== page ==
The next day was dedicated to the gardens and we started at the small island of San Giorgio Maggiore, where Vatican commissioned some of the famous architectural names to present their vision of a chapel as a space for contemplation.

Not being a religious person and – to be honest – not bothered to check it out in advance, I haven’t expected much of it.

Therefore the impact they had on me, when I experienced the space – was even greater.

Each and every one of them represents the piece-of-art and it is truly impressive, how relatively simple forms manage to, through the sensible use of materials and volumes and light, they manage to create a serene, one could even say divine spaces, where one can almost physically feel connected with the universe as well as with one’s inner self.

Out of ten of them, I’d like to mention three at least.

Once again, Eduardo Souto de Moura had outdone himself. With a simple concrete blocks, carefully combined into the subtle composition, he managed to create a unique space. Inside and out, his chapel is by all means my favourite.

Edurado Souto de Moura Chapel

It must have been again the simplicity of the form and usage and mobility of Sean Godsell’s tower chapel, that instantly appealed. I can easily imagine it opening its flaps in order for a sermon to be conducted at some remote place, its simple auditorium filled with people while a bright light fells upon a priest through the golden inside of the tower.

Sean Godsell Chapel

 Smiljan Radic’s chapel did not appeal to me from the outside. But the space inside, to which one, enters through a delicately fastened doors, with its unnerving column and a light coming from a glass roof covered with the autumn leaves, yet again offered a unique experience.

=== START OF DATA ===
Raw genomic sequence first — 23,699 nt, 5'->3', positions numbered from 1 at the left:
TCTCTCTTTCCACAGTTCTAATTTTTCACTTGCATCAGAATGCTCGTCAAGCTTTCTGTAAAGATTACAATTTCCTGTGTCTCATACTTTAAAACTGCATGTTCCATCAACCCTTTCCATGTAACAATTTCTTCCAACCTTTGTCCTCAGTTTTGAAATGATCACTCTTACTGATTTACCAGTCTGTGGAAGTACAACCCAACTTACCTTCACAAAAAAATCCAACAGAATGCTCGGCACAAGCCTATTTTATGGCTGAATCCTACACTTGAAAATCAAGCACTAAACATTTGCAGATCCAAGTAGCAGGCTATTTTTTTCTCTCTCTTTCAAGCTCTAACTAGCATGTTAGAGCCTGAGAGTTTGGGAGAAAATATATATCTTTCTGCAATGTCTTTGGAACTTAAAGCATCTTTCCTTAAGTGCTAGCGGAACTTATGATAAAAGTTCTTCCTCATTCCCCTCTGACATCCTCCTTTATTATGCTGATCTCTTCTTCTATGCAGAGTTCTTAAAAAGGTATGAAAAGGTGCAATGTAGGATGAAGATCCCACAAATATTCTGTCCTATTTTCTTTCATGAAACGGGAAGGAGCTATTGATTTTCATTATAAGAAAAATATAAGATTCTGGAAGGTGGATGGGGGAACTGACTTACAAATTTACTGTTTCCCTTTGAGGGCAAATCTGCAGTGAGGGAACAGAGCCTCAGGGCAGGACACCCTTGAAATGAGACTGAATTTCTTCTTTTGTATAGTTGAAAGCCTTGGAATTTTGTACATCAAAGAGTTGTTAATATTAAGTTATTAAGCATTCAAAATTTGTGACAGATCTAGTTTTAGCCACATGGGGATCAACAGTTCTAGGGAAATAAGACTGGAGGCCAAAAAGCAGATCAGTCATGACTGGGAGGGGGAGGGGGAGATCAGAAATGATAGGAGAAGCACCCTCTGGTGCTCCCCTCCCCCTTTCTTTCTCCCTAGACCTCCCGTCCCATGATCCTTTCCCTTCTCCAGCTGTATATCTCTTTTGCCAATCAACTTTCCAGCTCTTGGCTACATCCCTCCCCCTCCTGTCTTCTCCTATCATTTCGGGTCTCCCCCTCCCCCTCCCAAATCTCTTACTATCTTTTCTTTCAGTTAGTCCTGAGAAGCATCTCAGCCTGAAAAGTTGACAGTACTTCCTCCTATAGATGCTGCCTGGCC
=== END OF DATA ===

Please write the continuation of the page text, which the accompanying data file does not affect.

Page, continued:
Smiljan Radic Chapel

Next, the time has finally come to visit the famous Giardini.

Filled with the national pavilions of the great nations of the time when it all started, it is always supposed to represent the highlight of the Biennale. And yet again, it is simply overwhelming for a one day visit, so I’ll once again give up on the ambition to conduct a full report but rather just focus on a few impressions.

Danish pavilion attracted me with a vision of a fast travel and one can only imagine how even smaller the world will become, once the technology of a hyperloop finally comes to be.

More that its bubbles, Nordic pavilion one again impressed me with its own architecture  that is, with its simplicity and cleanness of the form and space, in such a contrast to some colonial style pavilions – not to mention the Hungarian that I always – probably sometimes unjustly but still – avoid due to its exterior. 

Nordic Pavilion

The story behind this year British pavilion, I found too complicated to remember, but I kind of liked the emptiness of the space although I admit that, at that time I was there, it might easily be my response to the sensory overload.

The traces of the previous exhibition on bare walls of the British Pavilion.

 Swiss pavilion was kind of humorous – especially I liked the big kitchen that made one easily imagine how a child feels in a space designed for adults. The experience strengthened my resolve for floor to ceiling windows.

Swiss Pavilion
Photography courtesy of Deezen; Photographer: Wilson Wooton.

As usually, at an Australian pavilion I felt like at home. Relaxed.

Australian Pavilion

But the one pavilion, that I really find insightful and had a strong impact on me was a Belgian one.

Due to the over-title – “Eurotopie” – I first thought it is a European pavilion, only to discover that the bureaucratic center of Europe only superimposed itself as a representation of it. And one could say, that it has done it justly. By presenting a Europe as a circular blue and open space, seemingly freely, but in reality accessible only by taking one’s shoes off, forcing one to symbolically comply, it presented itself with an incredible measure of insights and deep metaphor.

The empty auditorium – ‘unreachable’ debate space of Eurotopia.

Myself being a strong believer in united Europe, I found the metaphor very tell-telling and kind of explanatory of Brexiters’ motives. It is interesting that, during my attempt to enter, every one of the visitors that happened to share my desire, flatly refused to comply with this unnecessary request, turn around and left. And I can only hope that this gesture, if not a stronger one, will be repeated by many, every time and in every aspect of our life when a bureaucracy tries to subdue us.

Matej Gašperič